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We throw away some 2.5 billion paper coffee cups every year in the UK. The plastic coating on the inside makes them difficult to recycle. Although there are specialist facilities which can deal with this, if these cups are found amongst ordinary paper waste the bail will be rejected and sent to landfill.


Paper cups were used in ancient China for tea drinking over 2000 years ago.Their contemporary history starts in 1907 when a Boston lawyer, Laurence Luellen, responded to concern about public health by inventing a water cooler with disposable paper cups. This quickly became a standard item on trains all across America. Today some 2.5 billion paper cups are used by British businesses each year.


The modern paper cup is made from a polythene coated paper which is cut into a curved blank. This is rolled and jointed to make a cone shape and heat sealed onto a circular base. The lip at the top is ‘roll formed’ to give the shape rigidity and provides a thicker surface for drinking. The cup depicted has an outer sleeve of corrugated card, giving grip as well as extra heat insulation. This is made from a curved blank cut from a flat corrugated sheet. The ridges on the front of the cup are upright but angled at the back where the two ends of the sheet are joined.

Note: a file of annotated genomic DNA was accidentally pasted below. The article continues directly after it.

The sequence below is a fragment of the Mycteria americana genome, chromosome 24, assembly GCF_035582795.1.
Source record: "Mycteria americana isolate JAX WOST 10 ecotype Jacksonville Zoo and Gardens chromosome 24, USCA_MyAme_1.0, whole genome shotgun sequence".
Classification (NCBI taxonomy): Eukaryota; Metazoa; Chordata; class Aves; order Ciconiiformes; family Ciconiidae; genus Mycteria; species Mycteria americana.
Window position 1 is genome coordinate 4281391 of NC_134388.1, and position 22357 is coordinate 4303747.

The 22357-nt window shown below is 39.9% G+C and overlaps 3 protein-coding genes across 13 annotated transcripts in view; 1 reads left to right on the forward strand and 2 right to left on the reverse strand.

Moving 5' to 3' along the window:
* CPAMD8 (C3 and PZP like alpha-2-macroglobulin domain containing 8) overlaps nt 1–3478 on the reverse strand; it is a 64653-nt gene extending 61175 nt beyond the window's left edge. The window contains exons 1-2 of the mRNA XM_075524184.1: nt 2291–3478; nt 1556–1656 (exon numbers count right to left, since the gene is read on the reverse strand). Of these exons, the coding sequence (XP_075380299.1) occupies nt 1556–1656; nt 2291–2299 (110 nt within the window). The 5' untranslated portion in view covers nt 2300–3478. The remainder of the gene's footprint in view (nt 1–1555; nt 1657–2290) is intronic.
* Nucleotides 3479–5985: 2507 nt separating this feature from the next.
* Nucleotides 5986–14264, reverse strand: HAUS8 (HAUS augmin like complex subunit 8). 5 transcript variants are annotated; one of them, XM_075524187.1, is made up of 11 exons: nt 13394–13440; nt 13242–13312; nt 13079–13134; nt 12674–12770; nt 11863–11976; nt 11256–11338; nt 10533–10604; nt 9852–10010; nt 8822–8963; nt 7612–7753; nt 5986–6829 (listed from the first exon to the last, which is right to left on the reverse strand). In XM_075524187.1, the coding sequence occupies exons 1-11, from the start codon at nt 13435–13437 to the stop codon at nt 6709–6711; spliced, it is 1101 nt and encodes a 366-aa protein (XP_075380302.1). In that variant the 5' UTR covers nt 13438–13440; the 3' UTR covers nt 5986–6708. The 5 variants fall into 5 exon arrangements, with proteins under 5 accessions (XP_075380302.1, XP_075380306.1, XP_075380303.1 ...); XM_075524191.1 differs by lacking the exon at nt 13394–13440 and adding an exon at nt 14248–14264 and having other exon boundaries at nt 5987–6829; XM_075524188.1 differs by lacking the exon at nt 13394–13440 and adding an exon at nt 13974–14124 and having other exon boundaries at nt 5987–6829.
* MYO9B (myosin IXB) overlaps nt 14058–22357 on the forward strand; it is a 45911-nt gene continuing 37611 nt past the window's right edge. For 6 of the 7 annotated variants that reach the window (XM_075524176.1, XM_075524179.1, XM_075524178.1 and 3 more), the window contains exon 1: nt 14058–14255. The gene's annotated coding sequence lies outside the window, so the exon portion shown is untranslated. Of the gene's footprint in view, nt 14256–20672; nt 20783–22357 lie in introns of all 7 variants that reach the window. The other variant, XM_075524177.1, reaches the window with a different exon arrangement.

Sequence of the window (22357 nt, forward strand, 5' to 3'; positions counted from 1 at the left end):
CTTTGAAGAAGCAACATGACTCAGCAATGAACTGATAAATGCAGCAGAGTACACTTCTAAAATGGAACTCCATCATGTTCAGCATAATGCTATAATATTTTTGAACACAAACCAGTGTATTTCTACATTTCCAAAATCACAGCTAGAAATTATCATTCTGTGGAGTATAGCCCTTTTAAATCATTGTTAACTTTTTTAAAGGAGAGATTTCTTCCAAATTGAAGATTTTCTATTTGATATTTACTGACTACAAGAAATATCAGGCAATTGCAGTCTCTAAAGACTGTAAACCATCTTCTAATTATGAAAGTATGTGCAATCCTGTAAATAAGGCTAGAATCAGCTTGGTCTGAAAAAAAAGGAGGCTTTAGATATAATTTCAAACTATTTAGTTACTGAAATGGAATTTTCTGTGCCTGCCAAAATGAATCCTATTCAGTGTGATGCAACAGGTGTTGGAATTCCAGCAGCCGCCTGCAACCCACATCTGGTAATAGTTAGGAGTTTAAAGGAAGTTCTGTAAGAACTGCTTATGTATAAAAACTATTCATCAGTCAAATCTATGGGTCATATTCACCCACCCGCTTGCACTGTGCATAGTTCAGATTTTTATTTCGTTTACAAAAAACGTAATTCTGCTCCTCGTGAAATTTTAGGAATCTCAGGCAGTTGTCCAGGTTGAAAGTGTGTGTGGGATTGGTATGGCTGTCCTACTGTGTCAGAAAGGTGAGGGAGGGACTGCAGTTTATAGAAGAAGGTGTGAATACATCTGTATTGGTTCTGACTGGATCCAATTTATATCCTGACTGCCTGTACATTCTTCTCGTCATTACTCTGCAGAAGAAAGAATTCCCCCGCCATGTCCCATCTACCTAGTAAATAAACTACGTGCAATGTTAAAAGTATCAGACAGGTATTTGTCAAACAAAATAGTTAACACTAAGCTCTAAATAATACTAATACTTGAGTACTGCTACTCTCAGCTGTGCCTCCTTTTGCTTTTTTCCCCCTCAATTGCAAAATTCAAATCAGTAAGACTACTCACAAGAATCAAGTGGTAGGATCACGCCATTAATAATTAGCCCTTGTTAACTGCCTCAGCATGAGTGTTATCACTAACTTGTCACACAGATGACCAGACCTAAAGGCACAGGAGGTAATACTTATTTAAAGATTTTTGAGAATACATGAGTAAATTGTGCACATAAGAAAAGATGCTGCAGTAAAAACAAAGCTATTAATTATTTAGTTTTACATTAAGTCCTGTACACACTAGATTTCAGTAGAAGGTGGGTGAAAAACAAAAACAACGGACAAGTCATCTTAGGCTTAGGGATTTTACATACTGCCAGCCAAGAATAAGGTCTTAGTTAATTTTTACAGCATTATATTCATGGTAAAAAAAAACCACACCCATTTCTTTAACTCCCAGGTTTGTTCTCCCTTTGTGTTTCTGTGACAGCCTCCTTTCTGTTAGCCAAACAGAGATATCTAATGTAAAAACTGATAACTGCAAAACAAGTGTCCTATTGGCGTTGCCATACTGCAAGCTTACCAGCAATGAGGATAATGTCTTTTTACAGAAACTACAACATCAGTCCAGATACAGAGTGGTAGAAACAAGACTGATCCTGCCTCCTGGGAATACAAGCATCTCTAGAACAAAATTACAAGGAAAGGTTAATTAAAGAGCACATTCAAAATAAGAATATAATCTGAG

It is perhaps harder than it looks to capture the varying angles of the corrugations and the way they change in the light. These features alter as the shape curves and tapers, making the cup look solid and round. The cap is vacuum formed from shiny black polystyrene which reflects the light and casts dark shadows to define the features.The severe contrasts of the dark and light areas, with their shiny edges, make the lid interesting to draw. 

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